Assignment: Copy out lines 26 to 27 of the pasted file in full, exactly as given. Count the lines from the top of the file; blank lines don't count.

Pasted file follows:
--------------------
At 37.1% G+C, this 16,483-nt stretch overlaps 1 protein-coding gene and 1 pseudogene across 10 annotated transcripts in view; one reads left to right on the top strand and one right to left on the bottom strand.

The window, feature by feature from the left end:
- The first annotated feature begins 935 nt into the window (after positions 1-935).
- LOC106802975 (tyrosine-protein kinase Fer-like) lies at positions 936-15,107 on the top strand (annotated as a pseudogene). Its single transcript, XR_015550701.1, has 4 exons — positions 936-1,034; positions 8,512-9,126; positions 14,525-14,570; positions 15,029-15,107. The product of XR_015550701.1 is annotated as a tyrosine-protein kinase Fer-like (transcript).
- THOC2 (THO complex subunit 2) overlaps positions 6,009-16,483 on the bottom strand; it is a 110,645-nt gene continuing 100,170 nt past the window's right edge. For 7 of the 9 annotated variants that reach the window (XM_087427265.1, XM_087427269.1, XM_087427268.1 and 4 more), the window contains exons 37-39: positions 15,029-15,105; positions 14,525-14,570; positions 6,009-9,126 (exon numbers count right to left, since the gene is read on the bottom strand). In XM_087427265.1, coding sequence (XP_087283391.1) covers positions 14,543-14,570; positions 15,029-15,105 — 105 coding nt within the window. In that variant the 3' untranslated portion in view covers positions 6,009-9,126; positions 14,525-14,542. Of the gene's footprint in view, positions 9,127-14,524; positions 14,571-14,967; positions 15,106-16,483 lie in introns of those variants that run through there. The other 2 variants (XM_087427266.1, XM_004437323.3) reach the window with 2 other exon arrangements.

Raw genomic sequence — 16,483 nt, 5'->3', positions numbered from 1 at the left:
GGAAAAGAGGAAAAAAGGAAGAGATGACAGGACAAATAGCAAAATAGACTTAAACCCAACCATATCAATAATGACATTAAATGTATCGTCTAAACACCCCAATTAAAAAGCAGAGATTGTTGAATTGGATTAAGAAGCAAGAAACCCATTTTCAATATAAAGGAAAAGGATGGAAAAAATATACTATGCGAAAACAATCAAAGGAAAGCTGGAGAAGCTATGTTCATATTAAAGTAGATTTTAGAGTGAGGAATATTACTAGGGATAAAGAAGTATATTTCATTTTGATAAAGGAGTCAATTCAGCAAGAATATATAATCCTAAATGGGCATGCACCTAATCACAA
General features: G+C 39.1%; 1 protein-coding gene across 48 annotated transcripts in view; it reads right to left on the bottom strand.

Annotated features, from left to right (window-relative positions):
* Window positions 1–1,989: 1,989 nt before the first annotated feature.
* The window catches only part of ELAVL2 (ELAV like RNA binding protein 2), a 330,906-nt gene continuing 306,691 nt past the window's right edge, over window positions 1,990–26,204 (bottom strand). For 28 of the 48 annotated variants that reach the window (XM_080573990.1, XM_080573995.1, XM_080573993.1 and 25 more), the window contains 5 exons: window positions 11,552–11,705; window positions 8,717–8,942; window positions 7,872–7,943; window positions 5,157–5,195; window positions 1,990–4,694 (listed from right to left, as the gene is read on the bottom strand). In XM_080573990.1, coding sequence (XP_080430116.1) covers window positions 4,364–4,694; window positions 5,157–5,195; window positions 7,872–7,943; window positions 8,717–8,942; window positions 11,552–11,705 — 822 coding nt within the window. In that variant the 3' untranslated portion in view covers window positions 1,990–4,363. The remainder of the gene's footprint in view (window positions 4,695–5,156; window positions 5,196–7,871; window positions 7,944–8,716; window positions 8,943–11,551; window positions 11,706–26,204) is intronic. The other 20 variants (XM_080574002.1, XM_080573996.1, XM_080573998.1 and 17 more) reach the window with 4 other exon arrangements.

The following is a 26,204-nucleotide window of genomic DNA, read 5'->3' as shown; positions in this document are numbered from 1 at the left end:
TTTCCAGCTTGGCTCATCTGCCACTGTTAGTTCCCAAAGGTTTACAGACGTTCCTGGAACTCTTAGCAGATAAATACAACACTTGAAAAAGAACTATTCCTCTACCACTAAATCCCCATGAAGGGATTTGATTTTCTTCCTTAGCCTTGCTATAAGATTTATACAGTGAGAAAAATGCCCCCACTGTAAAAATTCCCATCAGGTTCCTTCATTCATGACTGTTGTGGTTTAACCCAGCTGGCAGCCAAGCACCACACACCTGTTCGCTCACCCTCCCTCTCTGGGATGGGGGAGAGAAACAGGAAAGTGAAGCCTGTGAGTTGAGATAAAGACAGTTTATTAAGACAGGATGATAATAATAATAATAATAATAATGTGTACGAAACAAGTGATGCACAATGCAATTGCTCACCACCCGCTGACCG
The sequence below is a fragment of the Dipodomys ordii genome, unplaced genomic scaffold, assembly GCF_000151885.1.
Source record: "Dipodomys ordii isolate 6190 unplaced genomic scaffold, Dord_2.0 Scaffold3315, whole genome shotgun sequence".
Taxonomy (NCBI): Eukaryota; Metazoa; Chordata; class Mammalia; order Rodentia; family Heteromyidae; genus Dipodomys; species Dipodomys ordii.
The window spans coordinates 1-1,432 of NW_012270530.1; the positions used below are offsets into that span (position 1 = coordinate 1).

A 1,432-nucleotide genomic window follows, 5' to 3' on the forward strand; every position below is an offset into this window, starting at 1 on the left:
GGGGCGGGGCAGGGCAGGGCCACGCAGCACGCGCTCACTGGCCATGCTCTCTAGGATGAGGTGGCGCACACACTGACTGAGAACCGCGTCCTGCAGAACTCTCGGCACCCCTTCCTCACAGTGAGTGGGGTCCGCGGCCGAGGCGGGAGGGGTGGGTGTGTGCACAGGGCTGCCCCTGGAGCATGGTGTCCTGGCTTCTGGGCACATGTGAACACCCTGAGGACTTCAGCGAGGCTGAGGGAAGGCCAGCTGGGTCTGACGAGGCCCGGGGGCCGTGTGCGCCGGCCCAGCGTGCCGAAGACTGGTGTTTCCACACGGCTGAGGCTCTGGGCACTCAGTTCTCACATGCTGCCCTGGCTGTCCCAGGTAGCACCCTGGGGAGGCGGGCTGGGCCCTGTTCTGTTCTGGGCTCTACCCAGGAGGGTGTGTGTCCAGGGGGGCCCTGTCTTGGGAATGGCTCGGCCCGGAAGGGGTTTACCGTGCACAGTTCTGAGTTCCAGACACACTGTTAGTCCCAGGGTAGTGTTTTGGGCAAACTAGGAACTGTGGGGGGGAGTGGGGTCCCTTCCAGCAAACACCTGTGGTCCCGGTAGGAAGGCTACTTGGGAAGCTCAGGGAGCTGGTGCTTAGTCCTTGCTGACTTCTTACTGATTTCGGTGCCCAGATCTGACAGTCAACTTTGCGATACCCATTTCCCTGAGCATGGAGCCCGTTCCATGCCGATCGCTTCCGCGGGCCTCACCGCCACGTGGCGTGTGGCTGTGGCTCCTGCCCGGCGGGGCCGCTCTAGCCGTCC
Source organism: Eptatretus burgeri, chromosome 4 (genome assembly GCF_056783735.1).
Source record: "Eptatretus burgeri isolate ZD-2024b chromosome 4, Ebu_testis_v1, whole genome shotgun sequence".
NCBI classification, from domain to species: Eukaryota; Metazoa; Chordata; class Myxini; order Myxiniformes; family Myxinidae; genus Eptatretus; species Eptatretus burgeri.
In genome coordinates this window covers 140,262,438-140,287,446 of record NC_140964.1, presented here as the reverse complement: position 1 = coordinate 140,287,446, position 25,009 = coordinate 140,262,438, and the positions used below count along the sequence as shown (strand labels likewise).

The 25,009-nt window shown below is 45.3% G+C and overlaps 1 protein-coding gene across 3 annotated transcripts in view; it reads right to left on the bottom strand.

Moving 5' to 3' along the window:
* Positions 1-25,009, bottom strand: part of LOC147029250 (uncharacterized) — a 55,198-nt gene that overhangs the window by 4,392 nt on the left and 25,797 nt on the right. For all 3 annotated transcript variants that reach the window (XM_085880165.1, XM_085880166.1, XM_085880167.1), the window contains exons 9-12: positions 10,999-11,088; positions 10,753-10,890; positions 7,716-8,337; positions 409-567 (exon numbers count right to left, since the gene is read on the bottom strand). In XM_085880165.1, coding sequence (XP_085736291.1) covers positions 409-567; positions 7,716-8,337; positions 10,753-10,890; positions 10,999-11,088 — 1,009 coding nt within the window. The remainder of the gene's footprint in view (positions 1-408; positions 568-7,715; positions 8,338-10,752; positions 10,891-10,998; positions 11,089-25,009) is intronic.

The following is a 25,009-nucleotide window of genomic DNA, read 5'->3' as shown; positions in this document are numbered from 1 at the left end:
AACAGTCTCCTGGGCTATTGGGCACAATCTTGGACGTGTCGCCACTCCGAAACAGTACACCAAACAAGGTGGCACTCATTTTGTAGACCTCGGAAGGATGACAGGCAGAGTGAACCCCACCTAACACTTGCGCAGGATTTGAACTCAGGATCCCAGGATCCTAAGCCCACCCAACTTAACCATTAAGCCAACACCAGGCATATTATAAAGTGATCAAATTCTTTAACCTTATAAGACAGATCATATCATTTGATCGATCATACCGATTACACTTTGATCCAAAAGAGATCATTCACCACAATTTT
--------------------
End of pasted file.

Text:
* Positions 1-25,009, bottom strand: part of LOC147029250 (uncharacterized) — a 55,198-nt gene that overhangs the window by 4,392 nt on the left and 25,797 nt on the right. For all 3 annotated transcript variants that reach the window (XM_085880165.1, XM_085880166.1, XM_085880167.1), the window contains exons 9-12: positions 10,999-11,088; positions 10,753-10,890; positions 7,716-8,337; positions 409-567 (exon numbers count right to left, since the gene is read on the bottom strand). In XM_085880165.1, coding sequence (XP_085736291.1) covers positions 409-567; positions 7,716-8,337; positions 10,753-10,890; positions 10,999-11,088 — 1,009 coding nt within the window. The remainder of the gene's footprint in view (positions 1-408; positions 568-7,715; positions 8,338-10,752; positions 10,891-10,998; positions 11,089-25,009) is intronic.

The following is a 25,009-nucleotide window of genomic DNA, read 5'->3' as shown; positions in this document are numbered from 1 at the left end: